NK: I think the reason why the reinvestment piece is a little bit trickier than the divestment call, is because what we need to get out of is really simple, we want to divest from the fossil fuel companies, but what we want to get into will look a little bit different everywhere we live. There isn’t one blanket investment, nor should their be. I don’t think that the response should be, “Goodbye, big carbon. Hello, big wind, big solar.” I think we can do better than that.

"It’s not just about dissociating ourselves from [fossil fuel] profits, but potentially getting a much larger piece of them."

Which isn’t to say big green companies don’t have a place in the transition. I think they do, but I think we should also be looking at supporting local solar coops, that reinvestment should be very much a tool for climate justice. The answer for what that means is only going to come from building alliances with frontline communities in all of your communities and developing tools and projects that can be supported and are being prioritized.

The Our Power campaign in the US is a great example of identifying six climate communities that have great transition plans, some of them already quite far along, that can be supported. We should resist the temptation of just presenting this as flipping the switch from dirty energy to big, clean, green energy that will be controlled by a different set of corporations. I realize that it’s tempting and that some people will disagree with me on that.

MB: Next question is from Eileen, who says she’s 93, in Manchester, UK. The question is, “Of all the urgent environmental issues in your book that you identified that we could campaign on, which should we prioritize?”

NK: Once again, I would say that this is really dependent on where you live. Anyone who would pretend that there is one answer to that question is leading us down the wrong path.

Something I write about in the book is that for too long the climate movement has adopted the astronauts eye view of the Earth. The icon of the globe seen from space that has been adopted by the green movement has been a bit of a problem. Because when you are looking down at the Earth from space, things get very blurry and then you can say, well, there’s one solution, and we should all just be fighting on this very narrow solution. That it’s all about just parts per million, for example. What we’ve found at 350, and I mean, we are an organization that’s named after parts per million, and we care about carbon, but we have found that this movement is powered by people fighting for the places we love. It’s a movement that is not driven by hatred of fossil fuel companies, more than anything it’s driven by love of place. It’s driven by a duty and responsibility to protect the land and water for future generations.

So wherever you live, it’s going to look differently. If there’s fracking in your backyard, which is certainly an issue in Manchester, then it’s probably fracking, especially what the British government is doing. But that doesn’t mean it’s fracking everywhere (although they would like to frack everywhere).

"We have found that this movement is powered by people fighting for the places we love. It’s a movement that is not driven by hatred of fossil fuel companies, more than anything it’s driven by love of place. It’s driven by a duty and responsibility to protect the land and water for future generations."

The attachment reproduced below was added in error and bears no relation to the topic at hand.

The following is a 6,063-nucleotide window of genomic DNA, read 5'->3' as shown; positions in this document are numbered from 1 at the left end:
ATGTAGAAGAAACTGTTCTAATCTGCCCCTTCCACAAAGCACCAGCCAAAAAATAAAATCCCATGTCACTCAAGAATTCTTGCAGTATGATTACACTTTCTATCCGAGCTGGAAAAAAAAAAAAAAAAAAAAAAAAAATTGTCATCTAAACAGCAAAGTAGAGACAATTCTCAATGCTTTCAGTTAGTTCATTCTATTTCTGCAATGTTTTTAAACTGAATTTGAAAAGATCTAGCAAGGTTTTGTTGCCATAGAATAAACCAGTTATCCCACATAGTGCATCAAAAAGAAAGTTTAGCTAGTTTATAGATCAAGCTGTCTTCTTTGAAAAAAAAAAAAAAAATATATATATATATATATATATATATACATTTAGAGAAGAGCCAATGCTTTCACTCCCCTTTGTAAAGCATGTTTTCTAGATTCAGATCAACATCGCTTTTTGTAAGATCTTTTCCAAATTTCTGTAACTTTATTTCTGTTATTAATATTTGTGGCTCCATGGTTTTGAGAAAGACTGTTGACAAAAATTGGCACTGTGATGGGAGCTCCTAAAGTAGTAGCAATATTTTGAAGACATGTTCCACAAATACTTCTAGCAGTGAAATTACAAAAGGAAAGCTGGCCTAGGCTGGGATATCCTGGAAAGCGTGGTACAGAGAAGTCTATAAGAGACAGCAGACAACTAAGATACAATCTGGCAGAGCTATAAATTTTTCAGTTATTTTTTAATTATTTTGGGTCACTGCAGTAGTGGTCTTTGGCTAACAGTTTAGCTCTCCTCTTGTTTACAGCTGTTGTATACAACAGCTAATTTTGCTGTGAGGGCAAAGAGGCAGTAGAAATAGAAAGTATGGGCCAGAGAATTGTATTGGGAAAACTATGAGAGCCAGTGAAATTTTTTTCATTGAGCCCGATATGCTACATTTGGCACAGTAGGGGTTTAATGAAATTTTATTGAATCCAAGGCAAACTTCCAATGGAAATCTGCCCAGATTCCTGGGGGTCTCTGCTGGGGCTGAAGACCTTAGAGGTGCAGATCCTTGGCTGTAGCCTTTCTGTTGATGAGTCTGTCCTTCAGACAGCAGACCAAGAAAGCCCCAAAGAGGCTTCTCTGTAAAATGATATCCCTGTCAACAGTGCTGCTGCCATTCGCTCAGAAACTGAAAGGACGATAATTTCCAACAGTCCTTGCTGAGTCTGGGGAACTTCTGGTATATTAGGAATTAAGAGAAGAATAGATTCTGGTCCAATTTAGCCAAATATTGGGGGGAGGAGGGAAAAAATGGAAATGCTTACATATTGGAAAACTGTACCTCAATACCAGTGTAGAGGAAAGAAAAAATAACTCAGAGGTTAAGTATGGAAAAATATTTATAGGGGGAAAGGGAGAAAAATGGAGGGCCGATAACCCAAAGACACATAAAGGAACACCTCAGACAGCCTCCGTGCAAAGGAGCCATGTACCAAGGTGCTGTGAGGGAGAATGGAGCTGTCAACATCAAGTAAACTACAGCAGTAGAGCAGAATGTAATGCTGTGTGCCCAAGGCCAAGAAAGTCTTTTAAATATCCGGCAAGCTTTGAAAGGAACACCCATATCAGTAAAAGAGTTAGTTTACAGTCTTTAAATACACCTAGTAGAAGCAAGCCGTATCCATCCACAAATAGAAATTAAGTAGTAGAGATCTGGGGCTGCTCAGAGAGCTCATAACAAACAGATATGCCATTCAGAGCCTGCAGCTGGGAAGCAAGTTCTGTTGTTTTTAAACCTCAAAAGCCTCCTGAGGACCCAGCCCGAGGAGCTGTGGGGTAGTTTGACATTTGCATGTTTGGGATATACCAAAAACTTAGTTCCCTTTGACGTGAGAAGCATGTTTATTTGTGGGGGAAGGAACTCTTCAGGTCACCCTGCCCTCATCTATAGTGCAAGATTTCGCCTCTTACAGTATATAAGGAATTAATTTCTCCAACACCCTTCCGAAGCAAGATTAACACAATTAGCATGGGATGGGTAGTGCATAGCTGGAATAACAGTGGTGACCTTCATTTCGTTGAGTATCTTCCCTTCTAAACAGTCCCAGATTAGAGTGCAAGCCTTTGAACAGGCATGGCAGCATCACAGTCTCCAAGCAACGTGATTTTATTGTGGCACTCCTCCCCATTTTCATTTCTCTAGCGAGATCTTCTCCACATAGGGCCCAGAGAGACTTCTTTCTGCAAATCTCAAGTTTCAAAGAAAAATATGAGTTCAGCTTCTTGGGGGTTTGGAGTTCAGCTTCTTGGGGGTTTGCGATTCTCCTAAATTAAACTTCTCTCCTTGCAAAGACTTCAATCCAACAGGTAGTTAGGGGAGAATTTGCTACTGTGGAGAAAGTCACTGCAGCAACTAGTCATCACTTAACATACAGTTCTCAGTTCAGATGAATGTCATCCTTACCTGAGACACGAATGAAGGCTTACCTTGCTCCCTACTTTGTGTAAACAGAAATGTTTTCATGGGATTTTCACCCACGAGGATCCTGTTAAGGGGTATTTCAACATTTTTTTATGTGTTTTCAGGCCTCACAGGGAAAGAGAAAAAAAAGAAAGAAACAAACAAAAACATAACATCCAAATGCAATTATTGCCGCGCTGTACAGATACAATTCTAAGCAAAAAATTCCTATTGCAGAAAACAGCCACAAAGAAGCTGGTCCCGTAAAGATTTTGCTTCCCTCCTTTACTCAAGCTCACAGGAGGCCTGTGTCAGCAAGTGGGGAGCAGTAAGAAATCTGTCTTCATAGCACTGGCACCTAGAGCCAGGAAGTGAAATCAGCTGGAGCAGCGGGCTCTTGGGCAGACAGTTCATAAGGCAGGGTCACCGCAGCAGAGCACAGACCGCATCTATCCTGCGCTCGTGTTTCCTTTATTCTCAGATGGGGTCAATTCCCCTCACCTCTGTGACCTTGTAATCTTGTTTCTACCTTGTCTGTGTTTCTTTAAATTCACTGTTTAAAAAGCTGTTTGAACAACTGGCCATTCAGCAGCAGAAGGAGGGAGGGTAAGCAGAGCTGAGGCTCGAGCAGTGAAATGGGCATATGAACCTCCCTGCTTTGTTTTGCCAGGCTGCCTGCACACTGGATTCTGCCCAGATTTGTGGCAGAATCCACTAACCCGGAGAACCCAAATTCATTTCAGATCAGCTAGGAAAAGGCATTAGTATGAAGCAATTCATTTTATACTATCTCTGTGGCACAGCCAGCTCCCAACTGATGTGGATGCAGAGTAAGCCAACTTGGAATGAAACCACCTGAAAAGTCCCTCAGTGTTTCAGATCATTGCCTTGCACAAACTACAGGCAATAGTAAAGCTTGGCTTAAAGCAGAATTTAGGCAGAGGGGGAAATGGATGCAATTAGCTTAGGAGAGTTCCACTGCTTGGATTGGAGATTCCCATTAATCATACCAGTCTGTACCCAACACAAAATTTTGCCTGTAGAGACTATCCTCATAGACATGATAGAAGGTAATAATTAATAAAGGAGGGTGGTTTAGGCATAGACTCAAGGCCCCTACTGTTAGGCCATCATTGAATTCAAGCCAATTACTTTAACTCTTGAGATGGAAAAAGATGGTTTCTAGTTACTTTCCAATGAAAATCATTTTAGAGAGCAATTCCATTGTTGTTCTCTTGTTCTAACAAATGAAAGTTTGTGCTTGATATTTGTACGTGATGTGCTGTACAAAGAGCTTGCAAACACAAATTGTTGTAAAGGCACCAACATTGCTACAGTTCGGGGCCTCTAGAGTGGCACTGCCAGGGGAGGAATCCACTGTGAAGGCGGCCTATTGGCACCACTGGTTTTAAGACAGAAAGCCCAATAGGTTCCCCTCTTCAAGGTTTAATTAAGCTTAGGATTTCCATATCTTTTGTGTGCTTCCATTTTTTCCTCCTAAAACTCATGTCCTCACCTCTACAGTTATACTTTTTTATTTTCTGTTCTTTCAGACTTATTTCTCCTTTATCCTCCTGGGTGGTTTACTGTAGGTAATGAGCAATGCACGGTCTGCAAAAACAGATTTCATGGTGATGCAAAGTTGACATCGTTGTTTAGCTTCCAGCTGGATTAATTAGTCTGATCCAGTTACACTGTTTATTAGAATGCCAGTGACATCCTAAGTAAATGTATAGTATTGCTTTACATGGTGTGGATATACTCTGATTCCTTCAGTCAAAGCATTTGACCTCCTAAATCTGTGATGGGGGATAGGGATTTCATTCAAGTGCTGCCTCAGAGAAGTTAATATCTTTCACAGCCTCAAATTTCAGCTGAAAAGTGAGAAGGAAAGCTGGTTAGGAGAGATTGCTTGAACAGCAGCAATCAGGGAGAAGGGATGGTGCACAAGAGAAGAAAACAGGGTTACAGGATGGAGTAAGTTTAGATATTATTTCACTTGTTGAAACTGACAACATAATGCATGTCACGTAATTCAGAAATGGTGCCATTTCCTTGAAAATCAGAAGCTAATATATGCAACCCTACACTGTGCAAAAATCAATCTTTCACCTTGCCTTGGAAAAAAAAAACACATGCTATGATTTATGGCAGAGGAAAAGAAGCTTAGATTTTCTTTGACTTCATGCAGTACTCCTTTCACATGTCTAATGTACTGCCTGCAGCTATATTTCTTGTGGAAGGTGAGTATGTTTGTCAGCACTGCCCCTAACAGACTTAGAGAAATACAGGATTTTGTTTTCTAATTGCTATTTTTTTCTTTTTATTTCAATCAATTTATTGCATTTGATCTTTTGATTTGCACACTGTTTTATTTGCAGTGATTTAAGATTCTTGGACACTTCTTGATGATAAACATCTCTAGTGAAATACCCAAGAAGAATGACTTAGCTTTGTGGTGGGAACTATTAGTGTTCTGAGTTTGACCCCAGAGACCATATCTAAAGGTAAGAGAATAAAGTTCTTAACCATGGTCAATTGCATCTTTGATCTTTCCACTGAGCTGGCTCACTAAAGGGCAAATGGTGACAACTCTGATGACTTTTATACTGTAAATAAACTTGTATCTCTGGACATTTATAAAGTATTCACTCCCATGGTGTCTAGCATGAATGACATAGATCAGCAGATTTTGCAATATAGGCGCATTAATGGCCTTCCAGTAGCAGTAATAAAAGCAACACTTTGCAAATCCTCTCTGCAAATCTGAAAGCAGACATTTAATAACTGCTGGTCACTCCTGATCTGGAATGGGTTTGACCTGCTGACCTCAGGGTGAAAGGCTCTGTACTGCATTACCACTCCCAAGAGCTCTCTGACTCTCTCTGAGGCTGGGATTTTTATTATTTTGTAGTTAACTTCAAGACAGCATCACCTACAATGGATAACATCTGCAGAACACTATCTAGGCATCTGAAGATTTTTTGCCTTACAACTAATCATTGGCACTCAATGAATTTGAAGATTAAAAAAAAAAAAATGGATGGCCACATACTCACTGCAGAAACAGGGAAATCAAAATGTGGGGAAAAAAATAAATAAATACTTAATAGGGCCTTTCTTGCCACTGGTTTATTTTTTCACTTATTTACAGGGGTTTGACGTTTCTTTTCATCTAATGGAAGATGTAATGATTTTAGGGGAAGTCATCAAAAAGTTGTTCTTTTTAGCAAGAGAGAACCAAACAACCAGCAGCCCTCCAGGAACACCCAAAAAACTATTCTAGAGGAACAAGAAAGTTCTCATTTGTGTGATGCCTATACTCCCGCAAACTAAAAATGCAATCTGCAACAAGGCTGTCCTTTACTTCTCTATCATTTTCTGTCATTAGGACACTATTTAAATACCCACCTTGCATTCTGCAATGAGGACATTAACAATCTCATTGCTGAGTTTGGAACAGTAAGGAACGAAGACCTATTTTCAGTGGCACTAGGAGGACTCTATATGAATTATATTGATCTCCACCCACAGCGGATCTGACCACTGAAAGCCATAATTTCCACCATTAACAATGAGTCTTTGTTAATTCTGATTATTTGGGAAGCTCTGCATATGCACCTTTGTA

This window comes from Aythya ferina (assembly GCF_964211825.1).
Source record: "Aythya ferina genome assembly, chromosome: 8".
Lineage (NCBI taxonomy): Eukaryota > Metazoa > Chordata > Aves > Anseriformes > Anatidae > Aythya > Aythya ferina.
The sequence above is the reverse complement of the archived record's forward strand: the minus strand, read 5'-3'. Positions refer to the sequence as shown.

MB: The third question here is from Ian Middleton. Ian asks, “We’ve been here before though, haven’t we? What’s to stop the reversion to business as usual when the price of oil rises again?”

NK: Yes, we have been here before. But we have never been exactly here before, in the sense of this particular confluence of events, with the price of renewables dropping, with the German transition, and with where the climate movement is. The climate movement of today is not Al Gore’s climate movement, it is a much more grassroots movement, a much more youth-led movement. I think it is a movement that is a lot clearer about what it is fighting for and who it is fighting against.

I am by no means saying that this price shock is going to do this for us. It’s about what we do in this window, and what you do once you get a few of these policies in place. It’s really about taking advantage of the fact that it’s a little bit easier to get some big wins right now. It’s a little bit easier to win a carbon tax right now, it’s a little bit easier to win some “keep it in the ground” fights right now, it’s a little bit easier to fight for visionary policies right now, policies that then have their own momentum. This is the thing about Germany: once you have proof of concept, once people are experiencing it, then they start fighting to defend it.

"We can’t beat the bean counters at their own game. We’re going to win this, because this is an issue of values, human rights, right and wrong."

So, it isn’t saying that the market is going to take care of this for us, it’s that we a have a very brief moment where a few market forces are working in our favor. It will not last, it will not do it for us, but we need to use this moment to push for policies that can then create a context where people are fighting for the policies that work. Our problem is that we haven’t had the chance to get the right policies in place.

MB: Here’s a specific campaign question, the question is, “What do you think the likelihood is that Pope Francis will divest the Vatican and call on all Catholics to divest?”

NK: Hmm, you know, well that guy is full of surprises, that’s all I can say. I think it’s great to keep the pressure up. 

I do think that raises a slightly different point. You know, I’ve been making these arguments around economics, but there is nothing more powerful than a values based argument. We’re not going to win this as bean counters. We can’t beat the bean counters at their own game. We’re going to win this, because this is an issue of values, human rights, right and wrong. We just have this brief period where we also have to have some nice stats that we can wield, but we shouldn’t lose sight of the fact that what actually moves people’s hearts are the arguments based on the value of life.

Naomi Klein

Naomi Klein

Naomi Klein is an award-winning journalist, author, and syndicated columnist. Her most recent book is This Changes Everything: Capitalism vs the Climate (Simon & Schuster, 2014). Her previous books include the international best-sellers,  The Shock Doctrine: The Rise of Disaster Capitalism and No Logo: Taking Aim at the Brand Bullies.   To read all her writing visit www.naomiklein.org. Follow her on Twitter: @NaomiAKlein.

May Boeve

May Boeve is the Executive Director of 350.org.

Share This Article